The purpose of the OVERCLOUD mission is rather greater than providing a shore base for SOE landing parties. Le Tac’s additional mission is to penetrate a number of possible targets as reconnaissance for sabotage:

  • Railways, port installations and shipyards
  • Electric power stations
  • Transformers and switching stations
  • Telecommunications
  • German aerodromes (essentially, all aerodromes)
  • R.D.F.(i.e. radar) stations

The RAF has also asked if the two agents can provide information about the two German battleships in Brest, for the smoke-pots that the Germans set off whenever aircraft are overhead effectively conceals the ships from the air. The agents are to restrict their activities to the western part of Brittany, as SOE already has another agent in the Ile de Vilaine, around Rennes. OVERCLOUD makes its first radio contact on 30 October.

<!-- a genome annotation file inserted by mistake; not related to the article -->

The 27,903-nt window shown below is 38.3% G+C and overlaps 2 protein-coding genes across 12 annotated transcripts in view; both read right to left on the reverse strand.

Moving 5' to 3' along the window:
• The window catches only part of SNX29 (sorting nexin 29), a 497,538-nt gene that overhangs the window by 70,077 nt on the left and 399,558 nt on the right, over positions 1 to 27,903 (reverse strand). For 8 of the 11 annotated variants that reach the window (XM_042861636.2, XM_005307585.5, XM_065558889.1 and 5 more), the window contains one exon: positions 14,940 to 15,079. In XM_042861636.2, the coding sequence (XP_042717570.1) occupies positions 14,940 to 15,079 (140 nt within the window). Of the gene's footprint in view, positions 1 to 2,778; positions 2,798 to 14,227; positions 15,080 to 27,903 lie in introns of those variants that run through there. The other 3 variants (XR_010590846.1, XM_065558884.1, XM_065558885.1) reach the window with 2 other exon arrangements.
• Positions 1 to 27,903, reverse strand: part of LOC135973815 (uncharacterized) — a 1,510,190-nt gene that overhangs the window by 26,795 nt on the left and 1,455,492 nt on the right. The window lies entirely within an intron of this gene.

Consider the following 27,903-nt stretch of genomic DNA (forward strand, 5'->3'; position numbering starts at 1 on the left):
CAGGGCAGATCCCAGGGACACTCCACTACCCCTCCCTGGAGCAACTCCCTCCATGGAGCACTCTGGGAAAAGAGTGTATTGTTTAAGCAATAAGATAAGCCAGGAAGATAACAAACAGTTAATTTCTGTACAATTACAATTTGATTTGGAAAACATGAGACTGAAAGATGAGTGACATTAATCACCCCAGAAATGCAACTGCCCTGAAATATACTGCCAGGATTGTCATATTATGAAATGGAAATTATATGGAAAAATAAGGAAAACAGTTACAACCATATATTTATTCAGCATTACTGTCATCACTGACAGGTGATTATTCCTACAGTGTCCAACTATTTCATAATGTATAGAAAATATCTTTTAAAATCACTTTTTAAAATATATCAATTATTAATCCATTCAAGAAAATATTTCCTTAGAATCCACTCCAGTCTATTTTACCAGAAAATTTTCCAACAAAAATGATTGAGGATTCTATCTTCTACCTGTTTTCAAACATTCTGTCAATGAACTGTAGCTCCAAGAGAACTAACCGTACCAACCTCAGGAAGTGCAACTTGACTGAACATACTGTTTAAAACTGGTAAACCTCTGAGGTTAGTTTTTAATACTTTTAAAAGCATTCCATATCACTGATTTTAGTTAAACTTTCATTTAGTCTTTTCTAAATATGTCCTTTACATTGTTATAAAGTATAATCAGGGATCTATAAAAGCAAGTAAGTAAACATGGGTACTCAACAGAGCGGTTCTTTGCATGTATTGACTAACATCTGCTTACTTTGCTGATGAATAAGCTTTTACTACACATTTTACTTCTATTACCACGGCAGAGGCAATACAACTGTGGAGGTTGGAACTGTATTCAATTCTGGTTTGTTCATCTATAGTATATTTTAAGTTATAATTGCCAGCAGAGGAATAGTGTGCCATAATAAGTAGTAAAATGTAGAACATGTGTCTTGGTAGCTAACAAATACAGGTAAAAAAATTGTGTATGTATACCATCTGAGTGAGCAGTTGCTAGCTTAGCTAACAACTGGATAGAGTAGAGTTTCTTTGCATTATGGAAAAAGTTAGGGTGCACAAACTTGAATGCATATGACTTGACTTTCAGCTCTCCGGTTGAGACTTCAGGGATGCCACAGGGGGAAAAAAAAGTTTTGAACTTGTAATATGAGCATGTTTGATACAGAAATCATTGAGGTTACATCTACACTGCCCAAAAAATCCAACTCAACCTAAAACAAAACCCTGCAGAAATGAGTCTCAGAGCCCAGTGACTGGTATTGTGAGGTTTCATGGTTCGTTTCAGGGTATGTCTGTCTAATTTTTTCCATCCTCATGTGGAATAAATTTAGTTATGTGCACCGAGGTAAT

Sgt Wilde’s sortie on 8 December is the first RAF attempt to supply OVERCLOUD, though it was originally scheduled for 27 November. He is also to drop an agent, codenamed CARP. (It can be impossible to trace the identity of agents on sorties that were not completed; the agent might be sent in later by another route; another may be sent instead; or the requirements may change and the agent is no longer required.)

Wilde’s Whitley runs into 10/10th cloud soon after takeoff, and is at 8,700 feet when it crosses the French coast on ETA. At 23.20 the crew briefly sees a flashing beacon which they cannot identify. They carry on to their turning-point, still cannot see to map-read, and so abandon the operation.

On the return leg they climb to 7,000 feet. Near the coast the weather clears and they get a fix on Bayeux. They are about 4 miles east of track. Wilde heads for Tangmere, dropping to about 1,000 feet in case the weather closes in again. They cross the coast at Selsey bill. The weather closes in again and, ‘discretion being the better part of valour’ (as he puts it in his report), Wilde lands at Tangmere.


F/Lt Austin is informed that his orders are to come directly from the AOC Malta.



TNA AIR20/8334, Encl. 109A
TNA AIR20/8306: ATF for COD